Holy week is a time of prayer and contemplation for the millions of Catholics around the world. It is the perfect season to go on pilgrimage and last year (2018) I had the opportunity of a lifetime to spend it in Rome. I was one of 29 delegates from the Philippines who attended the annual UNIV International Student Congress.
UNIV was organized in 1968, encouraged by St. Josemaria Escriva who wanted young people to come close to the heart of the Church and to grow in their affection for the Holy Father. As he wrote in The Way, no. 250: "Catholic, apostolic, Roman! I want you to be very Roman, ever anxious to make your 'pilgrimage' to Rome videre Petrum—'to see Peter.'”
And so our first stop in Rome was St Peter's Basilica to recite the Apostle's Creed where the prince of the Apostles is buried. Our group had memorable encounters “videre Petrum”, but allow me to share my big first impression about UNIV in Rome. It is this: the Church is young! And the Church is universal – Catholic!
The feeling of "family"
It was great meeting university students from different countries. Our hotel was packed with delegates from Mexico, Argentina, and Guatemala. We immediately struck it well with them and exchanged stories about our countries, our trip to Rome, and Opus Dei. I made new friends with fellows from Brazil, Spain, Russia, Poland and South Africa, among others. I would say that the common thread that tied all of us in UNIV together was our love for Christ and the Church.
Angelo, part of the Philippine group, put it this way: "One word to describe my experience with these people is 'family'. We bumped into delegates from the other countries not only in the University Forum proper but also in our visits to historical and cultural sites, churches and museums. I didn’t know them personally but every time I interacted with these fellows there was this immediate bond of friendship and unity. I think that it is because of our common denominator, which is our desire to become better Christians.”
The Prelate on Vocational Discernment
I first met the Work when I was 13 through PAREF-Westbridge in Iloilo City, where I studied high school. I participated in the activities of formation and have been doing so since then. Through the years, Opus Dei has helped me to grow closer to Christ, to be a good Christian for others, and to sanctify my work in the middle of the world as a son of God. In that context, you have no idea how eager I was to have a get-together with the Prelate of Opus Dei in Cavabianca.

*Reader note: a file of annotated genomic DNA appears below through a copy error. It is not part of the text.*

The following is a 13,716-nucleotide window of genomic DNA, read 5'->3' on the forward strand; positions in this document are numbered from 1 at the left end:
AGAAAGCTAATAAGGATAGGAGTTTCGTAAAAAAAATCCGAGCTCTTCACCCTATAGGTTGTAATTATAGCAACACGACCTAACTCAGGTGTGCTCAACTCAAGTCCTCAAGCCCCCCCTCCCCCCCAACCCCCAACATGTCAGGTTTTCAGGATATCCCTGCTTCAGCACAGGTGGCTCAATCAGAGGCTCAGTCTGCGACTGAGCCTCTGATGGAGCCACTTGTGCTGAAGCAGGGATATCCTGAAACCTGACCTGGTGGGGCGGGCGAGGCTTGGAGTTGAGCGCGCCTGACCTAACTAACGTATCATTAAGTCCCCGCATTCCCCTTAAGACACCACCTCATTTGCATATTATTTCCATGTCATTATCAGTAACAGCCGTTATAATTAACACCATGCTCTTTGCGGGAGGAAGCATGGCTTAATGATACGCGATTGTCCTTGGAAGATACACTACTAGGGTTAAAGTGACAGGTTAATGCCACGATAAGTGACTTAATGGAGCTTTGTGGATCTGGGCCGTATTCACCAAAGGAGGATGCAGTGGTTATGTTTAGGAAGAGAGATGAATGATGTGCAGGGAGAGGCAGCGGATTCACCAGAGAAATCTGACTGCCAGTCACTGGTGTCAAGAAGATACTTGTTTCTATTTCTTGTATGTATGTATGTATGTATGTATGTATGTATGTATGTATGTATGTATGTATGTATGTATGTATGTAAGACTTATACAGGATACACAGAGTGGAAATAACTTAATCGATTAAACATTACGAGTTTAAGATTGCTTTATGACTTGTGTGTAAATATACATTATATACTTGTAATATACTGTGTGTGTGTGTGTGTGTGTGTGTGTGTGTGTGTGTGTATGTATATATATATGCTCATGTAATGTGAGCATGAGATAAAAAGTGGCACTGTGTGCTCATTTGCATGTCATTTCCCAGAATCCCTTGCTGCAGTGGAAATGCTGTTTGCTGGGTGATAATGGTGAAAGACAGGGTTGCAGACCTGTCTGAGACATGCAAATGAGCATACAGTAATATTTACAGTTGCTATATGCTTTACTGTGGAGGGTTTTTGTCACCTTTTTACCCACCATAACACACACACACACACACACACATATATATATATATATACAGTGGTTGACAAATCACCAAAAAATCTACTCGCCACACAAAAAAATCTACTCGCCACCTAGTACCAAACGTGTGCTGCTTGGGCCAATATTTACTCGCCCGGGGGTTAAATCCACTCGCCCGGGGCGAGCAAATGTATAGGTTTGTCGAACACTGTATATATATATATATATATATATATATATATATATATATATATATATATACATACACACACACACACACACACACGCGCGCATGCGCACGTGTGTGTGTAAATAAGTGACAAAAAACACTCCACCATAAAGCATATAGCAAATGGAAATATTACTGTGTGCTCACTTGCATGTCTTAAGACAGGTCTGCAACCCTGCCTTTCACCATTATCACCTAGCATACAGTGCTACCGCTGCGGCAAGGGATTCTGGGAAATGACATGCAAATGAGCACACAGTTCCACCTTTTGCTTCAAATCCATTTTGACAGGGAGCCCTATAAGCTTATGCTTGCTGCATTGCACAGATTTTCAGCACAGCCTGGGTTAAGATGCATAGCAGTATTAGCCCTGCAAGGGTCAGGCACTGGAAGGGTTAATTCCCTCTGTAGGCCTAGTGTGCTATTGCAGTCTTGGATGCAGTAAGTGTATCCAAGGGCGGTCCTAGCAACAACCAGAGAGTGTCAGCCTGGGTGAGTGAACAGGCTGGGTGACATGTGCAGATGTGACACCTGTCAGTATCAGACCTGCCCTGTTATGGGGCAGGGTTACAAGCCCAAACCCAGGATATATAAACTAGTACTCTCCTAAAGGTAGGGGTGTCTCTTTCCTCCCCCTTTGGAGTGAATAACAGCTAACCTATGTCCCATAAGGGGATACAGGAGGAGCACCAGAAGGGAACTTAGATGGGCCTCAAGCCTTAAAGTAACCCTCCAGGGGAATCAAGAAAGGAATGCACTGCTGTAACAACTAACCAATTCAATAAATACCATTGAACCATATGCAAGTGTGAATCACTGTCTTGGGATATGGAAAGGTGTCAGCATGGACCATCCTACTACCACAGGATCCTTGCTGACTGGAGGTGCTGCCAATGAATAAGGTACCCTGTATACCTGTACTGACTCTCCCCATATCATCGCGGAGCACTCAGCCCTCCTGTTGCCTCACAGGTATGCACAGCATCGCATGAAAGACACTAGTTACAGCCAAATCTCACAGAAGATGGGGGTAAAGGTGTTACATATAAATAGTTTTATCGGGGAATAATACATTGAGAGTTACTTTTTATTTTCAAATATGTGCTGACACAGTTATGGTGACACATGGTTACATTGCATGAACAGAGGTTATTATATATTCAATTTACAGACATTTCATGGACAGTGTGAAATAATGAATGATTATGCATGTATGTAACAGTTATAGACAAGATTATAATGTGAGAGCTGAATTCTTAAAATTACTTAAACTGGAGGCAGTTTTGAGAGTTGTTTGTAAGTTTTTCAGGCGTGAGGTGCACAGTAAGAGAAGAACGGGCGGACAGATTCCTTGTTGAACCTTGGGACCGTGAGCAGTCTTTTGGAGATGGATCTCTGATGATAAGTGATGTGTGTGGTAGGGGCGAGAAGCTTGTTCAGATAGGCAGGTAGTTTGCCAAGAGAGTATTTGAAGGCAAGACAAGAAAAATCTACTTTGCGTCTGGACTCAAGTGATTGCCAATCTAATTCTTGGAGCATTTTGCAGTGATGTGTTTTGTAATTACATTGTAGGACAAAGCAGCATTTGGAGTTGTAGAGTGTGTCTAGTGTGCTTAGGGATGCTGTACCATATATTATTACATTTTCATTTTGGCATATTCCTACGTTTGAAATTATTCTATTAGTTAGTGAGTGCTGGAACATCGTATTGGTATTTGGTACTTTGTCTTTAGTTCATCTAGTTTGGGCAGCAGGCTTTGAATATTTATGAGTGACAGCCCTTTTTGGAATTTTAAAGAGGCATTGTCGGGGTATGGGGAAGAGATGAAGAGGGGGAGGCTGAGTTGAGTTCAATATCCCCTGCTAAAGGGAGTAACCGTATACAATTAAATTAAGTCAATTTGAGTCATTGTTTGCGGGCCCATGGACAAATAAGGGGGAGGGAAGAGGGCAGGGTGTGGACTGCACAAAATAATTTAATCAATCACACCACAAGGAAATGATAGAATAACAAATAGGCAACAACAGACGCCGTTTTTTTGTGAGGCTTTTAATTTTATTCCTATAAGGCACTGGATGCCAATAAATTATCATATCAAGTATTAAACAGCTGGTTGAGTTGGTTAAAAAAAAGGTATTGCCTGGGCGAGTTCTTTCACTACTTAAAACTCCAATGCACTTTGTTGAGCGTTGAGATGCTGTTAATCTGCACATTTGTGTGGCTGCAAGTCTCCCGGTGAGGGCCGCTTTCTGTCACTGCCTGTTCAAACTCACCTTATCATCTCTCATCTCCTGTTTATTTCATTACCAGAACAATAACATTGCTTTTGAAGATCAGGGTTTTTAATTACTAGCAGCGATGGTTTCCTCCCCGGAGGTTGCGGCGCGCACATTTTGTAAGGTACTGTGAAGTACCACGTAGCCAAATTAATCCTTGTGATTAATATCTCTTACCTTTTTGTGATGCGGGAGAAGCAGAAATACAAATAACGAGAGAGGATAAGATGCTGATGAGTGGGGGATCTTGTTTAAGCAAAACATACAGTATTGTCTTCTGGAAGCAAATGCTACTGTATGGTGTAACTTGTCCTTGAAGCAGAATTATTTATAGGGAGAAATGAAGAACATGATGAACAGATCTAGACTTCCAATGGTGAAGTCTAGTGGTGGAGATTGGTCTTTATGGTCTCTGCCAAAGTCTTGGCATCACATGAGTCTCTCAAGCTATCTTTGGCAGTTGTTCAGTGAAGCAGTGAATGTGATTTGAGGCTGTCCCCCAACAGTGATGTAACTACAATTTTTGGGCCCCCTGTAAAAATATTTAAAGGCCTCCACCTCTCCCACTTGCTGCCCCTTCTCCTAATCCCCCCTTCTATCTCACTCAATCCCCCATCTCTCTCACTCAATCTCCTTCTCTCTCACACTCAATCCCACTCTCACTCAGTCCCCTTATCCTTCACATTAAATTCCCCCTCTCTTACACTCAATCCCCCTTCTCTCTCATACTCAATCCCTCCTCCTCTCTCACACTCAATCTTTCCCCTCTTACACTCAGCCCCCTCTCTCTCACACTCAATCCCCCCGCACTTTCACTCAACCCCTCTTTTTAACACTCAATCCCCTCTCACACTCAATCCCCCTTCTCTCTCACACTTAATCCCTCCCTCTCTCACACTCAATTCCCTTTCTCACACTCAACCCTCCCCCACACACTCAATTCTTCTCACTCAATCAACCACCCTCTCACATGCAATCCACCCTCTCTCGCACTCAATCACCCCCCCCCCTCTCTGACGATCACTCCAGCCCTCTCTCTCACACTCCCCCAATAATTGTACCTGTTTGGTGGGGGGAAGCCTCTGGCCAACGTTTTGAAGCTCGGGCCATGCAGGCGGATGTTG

My biggest take-away from that audience with Msgr. Fernando Ocariz was his reply to one fellow who asked about how to discern one’s vocation and life mission. 2018 was the year of the Synod on "Young People, the Faith and Vocational Discernment". I could not recall his exact words, but the message I got from the Prelate was this: “Ask light from God in prayer... and bear in mind that ordinarily, or even frequently, God does not show us with total clarity the path that he wants us to take. That is because He does not want that we feel coerced, seeing everything so clearly. He wants that we launch ourselves freely... Don’t forget that in the end the decision is yours, with complete freedom.” That struck me. The fact that God values our freedom made me realize how much love He has for me and for everyone!
Meeting the Pope, the Vicar of Christ on earth, is for many a once-in-a-lifetime affair. Well, I was blessed to be with Pope Francis not only once, not twice, not thrice, but four times! On Palm Sunday, his message to us young people was that we should not remain silent about our faith but instead confidently shout out that we love Christ.
The second meeting was during the general audience on Holy Wednesday. He told us that we were about to commence the Paschal Triduum and that Easter was the most important feast, when we celebrate our salvation. After his address, Pope Francis began to move through the crowd. The air went electric. He was coming towards the UNIV delegates. He spoke with an African, with their foreheads nearly touching. He placed his palm on the forehead of a Mexican. He went arm in arm with a Cantonese.
He approached J.A., one of our co-delegates. J.A. sent him greetings from the Philippines and gave him a box of ChocNut, as a way to cheer up the Pope and interact with him. “Some peanut milk chocolates, a product of the Philippines,” J.A. said. And the Pope replied: “Very good!” “It all happened so fast,” said J.A. “After this, all I can say is that I will NEVER forget to pray for the Pope.”
The third time we were with the Holy Father was on Good Friday at the Colosseum, where we joined him doing the Way of the Cross.
Now, the best encounter of all was during the Easter Vigil in St. Peter’s Basilica. I was so thankful that God gave me an opportunity to attend the "mother of all vigils" in the Seat of the Catholic faith, celebrated by the Vicar of Christ. It was dark inside the Basilica when the ceremony began. The cardinals slowly came in, with the Pope trailing. When all were inside, they started passing the flame from the Paschal candle. Christians of every ethnicity, race, and age were passing the light to each other. I had goosebumps! Goosebumps again when the Gloria was sung and all the lights of the Basilica came on. I felt that half the crowd stopped mid-song unable to contain their 'ooohs' and 'aaahs'!
I end this with my reflection on the Pope's homily that night. He told us that Jesus triumphs over evil, fears, and the despair that we experience in our everyday lives. This message led me to petition our Lord for sustained hope. In whatever circumstance we may find ourselves, God has a plan for us. He waits for us and tells us: "Do not be afraid. Follow me," in everyday life in the middle of the world.